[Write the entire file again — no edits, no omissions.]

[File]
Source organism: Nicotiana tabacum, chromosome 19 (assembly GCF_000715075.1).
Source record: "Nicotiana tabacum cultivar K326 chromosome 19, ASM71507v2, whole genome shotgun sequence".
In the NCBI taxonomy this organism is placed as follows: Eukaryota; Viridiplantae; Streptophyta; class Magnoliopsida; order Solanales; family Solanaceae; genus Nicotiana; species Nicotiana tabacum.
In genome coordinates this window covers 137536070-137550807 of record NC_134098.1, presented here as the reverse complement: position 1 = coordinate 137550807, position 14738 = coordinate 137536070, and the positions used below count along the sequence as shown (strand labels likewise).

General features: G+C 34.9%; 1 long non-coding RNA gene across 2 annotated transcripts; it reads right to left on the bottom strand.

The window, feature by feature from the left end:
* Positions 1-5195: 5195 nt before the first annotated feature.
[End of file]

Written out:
Source organism: Nicotiana tabacum, chromosome 19 (assembly GCF_000715075.1).
Source record: "Nicotiana tabacum cultivar K326 chromosome 19, ASM71507v2, whole genome shotgun sequence".
In the NCBI taxonomy this organism is placed as follows: Eukaryota; Viridiplantae; Streptophyta; class Magnoliopsida; order Solanales; family Solanaceae; genus Nicotiana; species Nicotiana tabacum.
In genome coordinates this window covers 137536070-137550807 of record NC_134098.1, presented here as the reverse complement: position 1 = coordinate 137550807, position 14738 = coordinate 137536070, and the positions used below count along the sequence as shown (strand labels likewise).

General features: G+C 34.9%; 1 long non-coding RNA gene across 2 annotated transcripts; it reads right to left on the bottom strand.

The window, feature by feature from the left end:
* Positions 1-5195: 5195 nt before the first annotated feature.